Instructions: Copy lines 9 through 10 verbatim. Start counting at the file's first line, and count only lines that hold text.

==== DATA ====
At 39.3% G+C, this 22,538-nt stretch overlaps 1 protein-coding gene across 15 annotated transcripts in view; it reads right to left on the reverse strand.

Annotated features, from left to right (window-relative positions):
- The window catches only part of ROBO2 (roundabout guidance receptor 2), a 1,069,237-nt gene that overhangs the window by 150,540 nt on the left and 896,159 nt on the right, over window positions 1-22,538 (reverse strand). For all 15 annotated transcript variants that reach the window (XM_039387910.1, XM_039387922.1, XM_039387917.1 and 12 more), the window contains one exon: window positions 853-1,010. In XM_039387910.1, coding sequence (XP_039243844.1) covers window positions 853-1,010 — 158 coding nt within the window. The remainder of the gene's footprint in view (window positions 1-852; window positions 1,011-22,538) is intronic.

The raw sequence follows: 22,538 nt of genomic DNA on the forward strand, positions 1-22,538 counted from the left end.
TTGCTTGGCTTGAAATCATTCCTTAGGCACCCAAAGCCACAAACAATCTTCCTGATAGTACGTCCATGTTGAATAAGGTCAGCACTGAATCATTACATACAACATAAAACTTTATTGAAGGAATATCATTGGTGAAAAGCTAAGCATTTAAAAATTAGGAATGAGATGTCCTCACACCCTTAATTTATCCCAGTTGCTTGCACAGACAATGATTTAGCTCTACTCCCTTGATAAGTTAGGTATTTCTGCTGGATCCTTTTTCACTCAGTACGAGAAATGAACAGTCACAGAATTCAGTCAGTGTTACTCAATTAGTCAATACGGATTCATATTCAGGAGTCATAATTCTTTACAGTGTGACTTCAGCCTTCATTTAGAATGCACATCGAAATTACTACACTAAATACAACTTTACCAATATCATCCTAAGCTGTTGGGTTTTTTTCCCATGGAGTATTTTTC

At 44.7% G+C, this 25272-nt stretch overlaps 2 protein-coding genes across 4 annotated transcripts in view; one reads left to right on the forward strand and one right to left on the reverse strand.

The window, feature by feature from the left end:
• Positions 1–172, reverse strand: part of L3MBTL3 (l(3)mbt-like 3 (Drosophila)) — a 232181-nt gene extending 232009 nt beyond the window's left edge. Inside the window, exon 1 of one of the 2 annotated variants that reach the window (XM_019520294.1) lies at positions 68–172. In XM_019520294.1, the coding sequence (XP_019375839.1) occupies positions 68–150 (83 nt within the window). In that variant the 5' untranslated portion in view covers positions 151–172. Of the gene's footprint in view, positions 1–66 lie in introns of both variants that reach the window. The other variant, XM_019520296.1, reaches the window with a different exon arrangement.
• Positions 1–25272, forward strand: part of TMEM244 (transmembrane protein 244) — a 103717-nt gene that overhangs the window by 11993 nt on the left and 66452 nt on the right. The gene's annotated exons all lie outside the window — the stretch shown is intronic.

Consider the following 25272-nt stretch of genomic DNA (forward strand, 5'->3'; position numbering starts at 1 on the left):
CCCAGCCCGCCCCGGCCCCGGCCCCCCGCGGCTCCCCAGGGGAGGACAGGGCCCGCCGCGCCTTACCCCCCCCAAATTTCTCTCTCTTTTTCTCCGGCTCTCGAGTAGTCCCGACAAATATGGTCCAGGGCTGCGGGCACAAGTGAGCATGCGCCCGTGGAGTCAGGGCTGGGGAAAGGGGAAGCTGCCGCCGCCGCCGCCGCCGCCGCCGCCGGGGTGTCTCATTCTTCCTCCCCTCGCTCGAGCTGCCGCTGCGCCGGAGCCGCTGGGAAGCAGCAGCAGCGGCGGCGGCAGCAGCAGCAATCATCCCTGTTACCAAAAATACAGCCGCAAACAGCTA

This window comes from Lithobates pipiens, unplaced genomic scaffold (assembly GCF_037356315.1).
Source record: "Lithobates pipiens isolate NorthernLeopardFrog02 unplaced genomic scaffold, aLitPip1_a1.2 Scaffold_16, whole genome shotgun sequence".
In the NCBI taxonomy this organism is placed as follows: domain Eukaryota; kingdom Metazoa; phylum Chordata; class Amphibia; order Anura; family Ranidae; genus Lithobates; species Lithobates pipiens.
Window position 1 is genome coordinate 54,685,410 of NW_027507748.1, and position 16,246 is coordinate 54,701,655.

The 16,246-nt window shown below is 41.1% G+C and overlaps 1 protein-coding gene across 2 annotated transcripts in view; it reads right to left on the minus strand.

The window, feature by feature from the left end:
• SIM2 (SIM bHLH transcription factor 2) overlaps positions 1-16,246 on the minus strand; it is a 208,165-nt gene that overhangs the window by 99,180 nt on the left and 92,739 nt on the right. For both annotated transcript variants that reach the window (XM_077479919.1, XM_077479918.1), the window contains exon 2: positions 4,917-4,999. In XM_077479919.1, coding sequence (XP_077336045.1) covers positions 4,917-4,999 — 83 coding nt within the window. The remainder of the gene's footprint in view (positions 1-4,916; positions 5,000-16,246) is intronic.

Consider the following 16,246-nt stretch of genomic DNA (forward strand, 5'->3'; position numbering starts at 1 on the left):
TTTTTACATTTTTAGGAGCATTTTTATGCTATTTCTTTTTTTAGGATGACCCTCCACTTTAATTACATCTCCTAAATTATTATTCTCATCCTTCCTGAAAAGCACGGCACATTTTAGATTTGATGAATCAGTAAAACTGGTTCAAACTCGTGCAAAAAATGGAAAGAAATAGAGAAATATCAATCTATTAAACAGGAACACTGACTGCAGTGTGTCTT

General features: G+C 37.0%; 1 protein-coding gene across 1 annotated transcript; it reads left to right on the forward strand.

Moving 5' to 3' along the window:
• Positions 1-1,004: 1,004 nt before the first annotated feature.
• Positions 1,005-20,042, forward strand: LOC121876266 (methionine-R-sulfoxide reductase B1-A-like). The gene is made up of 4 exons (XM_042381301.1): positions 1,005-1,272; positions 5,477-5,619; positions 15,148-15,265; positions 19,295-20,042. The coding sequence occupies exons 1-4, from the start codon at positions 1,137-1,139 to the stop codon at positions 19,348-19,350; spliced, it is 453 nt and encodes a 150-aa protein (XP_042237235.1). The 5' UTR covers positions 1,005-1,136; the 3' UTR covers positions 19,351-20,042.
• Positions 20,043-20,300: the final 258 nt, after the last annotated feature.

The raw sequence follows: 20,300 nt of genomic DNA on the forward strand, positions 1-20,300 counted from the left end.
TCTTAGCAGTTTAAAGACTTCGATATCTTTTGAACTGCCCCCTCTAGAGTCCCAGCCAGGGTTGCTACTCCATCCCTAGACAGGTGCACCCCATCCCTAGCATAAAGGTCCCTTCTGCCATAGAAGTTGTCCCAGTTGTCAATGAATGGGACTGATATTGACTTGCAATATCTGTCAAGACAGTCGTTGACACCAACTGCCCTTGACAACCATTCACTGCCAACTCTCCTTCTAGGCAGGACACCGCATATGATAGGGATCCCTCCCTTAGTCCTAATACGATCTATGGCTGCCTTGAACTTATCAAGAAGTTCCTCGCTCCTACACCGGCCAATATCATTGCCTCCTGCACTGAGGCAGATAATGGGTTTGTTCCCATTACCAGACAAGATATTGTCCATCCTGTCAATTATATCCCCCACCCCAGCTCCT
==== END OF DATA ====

• Positions 1–25272, forward strand: part of TMEM244 (transmembrane protein 244) — a 103717-nt gene that overhangs the window by 11993 nt on the left and 66452 nt on the right. The gene's annotated exons all lie outside the window — the stretch shown is intronic.

Consider the following 25272-nt stretch of genomic DNA (forward strand, 5'->3'; position numbering starts at 1 on the left):